As a break from the new van build we decided to take the July 4th holiday and make it into a 4 day weekend. Since I’m taking a bit of a rest from climbing because of some elbow tendinitis, we decided we could do some backpacking in the Winds as an alternative to climbing. The Wind Rivers have been gorgeous in previous visits to Cirque of the Towers (1, 2) and Deep Lake, but that is but one area in a beautiful range.
This was a big snow year in much of the west and the Wind Rivers were no exception. Given this we knew that there would be snow on the ground since the trailhead starts at 9500′. Luckily we didn’t have much snow to negotiate until a mile or two before our campsite. However this is already after 10 miles of hiking. Oh, that is the other thing to note about the Winds, everything is really far from the car. Which is good, but it means that you have to walk. Luckily going to Titcomb Basin only requires about 2000′ of gain overall and that is really cumulative not individual rise. Our campsite was at 10500′.
With the snow melting there were plenty of stream crossings, lakes and ponds over the trail, and muddy trail. Fortunately we had opted for our summer mountaineering boots rather than approach shoes for the hike. I’ve gotten many miles of walking in my summer mountaineering boots and I have to say I’ve gotten very used to them for this purpose and they actually soften the load on the feet because of the rigid sole. They are still work, but there is a benefit for the weight and the stiffness. They are waterproof too.
Our objective was fairly vague since the area was new to us and the conditions were unknown before getting there. Even day of, Friday, we ended up changing our objective a couple times. We opted hiking/scrambling for Elephant Head. We’d hoped to do Mt Ellingwood also known as Harrower Peak, but it turned out the snow conditions were too variable to make good time on the distance required. The snow conditions as we got higher were quite annoying. For a while you might be sinking in a little bit, the next step would be falling in up to your waist. Very frustrating, exhausting, and time consuming. Because of this we settled on the closer and smaller Elephant Head, which even still we weren’t able to get to the top before turning around.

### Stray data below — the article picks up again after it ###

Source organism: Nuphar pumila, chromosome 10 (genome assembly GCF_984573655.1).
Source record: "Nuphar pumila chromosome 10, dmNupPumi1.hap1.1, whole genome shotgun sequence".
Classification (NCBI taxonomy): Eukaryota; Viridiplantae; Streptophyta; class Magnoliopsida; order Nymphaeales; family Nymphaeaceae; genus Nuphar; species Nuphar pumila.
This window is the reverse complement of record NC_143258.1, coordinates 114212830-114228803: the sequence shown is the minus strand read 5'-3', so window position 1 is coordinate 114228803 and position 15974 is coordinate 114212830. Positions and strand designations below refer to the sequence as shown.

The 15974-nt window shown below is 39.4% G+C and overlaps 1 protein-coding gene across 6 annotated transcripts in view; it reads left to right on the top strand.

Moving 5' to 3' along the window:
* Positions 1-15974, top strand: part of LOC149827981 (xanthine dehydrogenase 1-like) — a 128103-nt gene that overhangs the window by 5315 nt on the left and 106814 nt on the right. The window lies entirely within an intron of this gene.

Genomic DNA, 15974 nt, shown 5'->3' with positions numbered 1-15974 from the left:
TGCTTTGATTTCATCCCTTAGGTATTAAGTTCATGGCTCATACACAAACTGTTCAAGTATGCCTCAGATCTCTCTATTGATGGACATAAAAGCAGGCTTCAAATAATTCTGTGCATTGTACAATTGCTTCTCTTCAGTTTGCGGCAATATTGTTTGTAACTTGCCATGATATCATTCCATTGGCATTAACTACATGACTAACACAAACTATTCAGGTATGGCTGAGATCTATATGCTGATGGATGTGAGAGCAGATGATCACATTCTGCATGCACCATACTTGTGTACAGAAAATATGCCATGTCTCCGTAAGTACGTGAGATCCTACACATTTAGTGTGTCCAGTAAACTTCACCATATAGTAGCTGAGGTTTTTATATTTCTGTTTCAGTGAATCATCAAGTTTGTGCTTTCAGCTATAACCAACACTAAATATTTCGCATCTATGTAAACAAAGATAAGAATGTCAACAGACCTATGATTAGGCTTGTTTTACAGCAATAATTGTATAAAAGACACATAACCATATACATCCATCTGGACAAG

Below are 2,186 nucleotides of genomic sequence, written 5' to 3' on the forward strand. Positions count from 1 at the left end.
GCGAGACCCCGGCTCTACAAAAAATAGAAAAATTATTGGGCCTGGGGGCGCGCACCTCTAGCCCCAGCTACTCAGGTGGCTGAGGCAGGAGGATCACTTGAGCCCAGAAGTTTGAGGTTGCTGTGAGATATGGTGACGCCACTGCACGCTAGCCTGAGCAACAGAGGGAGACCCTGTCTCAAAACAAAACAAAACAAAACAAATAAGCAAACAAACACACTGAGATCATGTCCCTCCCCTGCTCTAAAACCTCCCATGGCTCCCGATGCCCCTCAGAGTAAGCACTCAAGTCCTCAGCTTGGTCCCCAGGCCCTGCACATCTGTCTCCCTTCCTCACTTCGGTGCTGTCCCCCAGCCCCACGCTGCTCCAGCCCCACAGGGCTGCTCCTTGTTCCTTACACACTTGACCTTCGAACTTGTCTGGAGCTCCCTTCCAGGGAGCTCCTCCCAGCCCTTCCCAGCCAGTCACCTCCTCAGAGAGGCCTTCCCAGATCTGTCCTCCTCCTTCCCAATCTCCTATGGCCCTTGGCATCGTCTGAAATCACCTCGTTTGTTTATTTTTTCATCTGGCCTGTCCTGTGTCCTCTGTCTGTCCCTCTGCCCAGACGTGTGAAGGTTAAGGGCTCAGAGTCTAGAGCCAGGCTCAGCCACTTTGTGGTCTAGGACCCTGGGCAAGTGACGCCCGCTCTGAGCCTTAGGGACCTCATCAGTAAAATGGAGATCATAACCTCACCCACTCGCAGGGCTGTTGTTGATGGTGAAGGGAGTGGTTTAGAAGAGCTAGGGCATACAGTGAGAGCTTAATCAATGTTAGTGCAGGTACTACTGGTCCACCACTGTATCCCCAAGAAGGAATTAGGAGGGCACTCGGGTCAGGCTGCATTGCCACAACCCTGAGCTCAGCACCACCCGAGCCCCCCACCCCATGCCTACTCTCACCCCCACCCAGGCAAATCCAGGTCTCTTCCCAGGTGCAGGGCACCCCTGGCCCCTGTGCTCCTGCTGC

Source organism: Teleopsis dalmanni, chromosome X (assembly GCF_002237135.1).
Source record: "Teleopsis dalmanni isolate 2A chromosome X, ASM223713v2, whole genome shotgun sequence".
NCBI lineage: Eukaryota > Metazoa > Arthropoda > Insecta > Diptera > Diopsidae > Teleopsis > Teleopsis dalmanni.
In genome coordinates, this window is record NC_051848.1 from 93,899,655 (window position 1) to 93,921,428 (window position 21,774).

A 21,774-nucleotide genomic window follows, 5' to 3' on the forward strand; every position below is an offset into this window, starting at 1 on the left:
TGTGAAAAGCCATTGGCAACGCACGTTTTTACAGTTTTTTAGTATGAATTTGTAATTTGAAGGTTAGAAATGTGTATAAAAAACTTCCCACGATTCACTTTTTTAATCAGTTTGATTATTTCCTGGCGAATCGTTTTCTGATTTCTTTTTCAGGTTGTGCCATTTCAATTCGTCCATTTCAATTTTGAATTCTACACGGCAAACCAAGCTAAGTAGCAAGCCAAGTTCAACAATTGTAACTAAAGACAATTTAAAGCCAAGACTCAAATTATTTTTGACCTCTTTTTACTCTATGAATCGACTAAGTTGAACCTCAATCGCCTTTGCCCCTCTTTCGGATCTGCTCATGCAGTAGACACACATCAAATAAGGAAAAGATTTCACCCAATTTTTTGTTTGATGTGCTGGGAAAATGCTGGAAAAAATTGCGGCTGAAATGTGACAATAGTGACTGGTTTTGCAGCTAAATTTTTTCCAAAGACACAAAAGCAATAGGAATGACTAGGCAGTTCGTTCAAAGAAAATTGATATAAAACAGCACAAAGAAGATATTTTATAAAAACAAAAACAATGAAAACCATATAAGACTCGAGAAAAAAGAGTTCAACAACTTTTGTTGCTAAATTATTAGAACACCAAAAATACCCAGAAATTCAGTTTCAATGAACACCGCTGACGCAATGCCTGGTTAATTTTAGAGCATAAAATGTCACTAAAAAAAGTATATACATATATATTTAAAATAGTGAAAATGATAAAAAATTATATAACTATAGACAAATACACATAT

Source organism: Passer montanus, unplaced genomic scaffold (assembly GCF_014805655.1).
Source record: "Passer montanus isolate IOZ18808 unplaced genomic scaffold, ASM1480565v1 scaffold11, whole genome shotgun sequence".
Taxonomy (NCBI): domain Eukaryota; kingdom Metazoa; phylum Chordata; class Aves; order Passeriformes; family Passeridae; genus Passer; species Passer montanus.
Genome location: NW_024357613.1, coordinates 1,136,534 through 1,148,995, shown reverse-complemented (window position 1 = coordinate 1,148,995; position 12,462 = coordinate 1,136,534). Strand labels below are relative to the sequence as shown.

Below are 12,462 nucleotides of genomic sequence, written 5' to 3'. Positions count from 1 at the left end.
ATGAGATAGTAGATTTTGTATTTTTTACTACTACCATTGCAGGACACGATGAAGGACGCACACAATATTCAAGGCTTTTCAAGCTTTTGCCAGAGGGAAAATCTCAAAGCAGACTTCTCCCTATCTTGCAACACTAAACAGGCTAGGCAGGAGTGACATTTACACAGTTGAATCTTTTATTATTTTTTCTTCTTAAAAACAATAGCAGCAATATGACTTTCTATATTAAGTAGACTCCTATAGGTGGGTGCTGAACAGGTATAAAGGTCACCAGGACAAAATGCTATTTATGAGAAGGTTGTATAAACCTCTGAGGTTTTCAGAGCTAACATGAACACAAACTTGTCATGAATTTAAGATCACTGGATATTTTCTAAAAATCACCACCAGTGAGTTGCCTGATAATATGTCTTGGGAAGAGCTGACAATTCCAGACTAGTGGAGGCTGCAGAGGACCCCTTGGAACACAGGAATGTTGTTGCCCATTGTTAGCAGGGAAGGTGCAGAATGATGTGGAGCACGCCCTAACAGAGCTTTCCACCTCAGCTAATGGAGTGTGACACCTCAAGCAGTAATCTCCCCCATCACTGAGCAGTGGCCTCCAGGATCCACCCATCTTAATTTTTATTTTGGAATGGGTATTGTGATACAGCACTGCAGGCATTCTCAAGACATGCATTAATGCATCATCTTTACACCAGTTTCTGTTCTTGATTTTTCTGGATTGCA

Saturday we hiked out and back to the car 12 miles away and to the swarms of mosquitoes. Luckily at our campsite there were only one or two because of the snow. Back at the van though there were plenty and we had to apply bug repellent liberally.
A fun trip, even though no climbing, in an amazingly scenic area. It was a pleasure to have an early season view of the place with so much snow and so few people around. Perhaps another time we can go back to do some real climbing.
We spent the extra long weekend in the Tetons. While the weather was generally good it was a bit hot and we didn’t climb much. What we did climb we bailed 1.5 pitches into because of a thunderstorm. Still a fun trip and was able to explore some areas we weren’t familiar with.
Carly and I headed south to the desert for the first time a while. One of our friends was having a birthday party and invited a bunch of people to join. There indeed was a bunch of folks who arrived at the primitive camping outside of Canyonlands National Park. We elected to set our tent just off from the main group so we could be a little less disturbed from would would prove to be a rackus evening of revelry by the party crowd. We got a little climbing in on Saturday at Wall St. in Moab. The climbing was actually quite pleasant and not as crowded as I expected. Sunday was a short day and we did a hike to Upheaval Dome, before heading back to Salt Lake for a memorial service for Kyle Dempster. It was a good weekend capped with a somber reminder that even the strongest climbers are not immune to the strength of the mountains.
The week before Memorial Day I was in Baltimore for a conference on composites. I returned late Thursday night and had pre-arranged to take Friday off of work. Carly luckily had her 9-80 Friday off on that day as well. We had hoped to go to Colorado to visit with Dave, Phyli and friends, but wet and cold weather plagued the entire West Coast. Steamboat was forecasted to be in the 40’s and rainy, not much fun. The Denver crew decided to bail and so Carly and I made a decision to head towards Red Rocks as it was the only place that potentially didn’t have 50% chance of showers.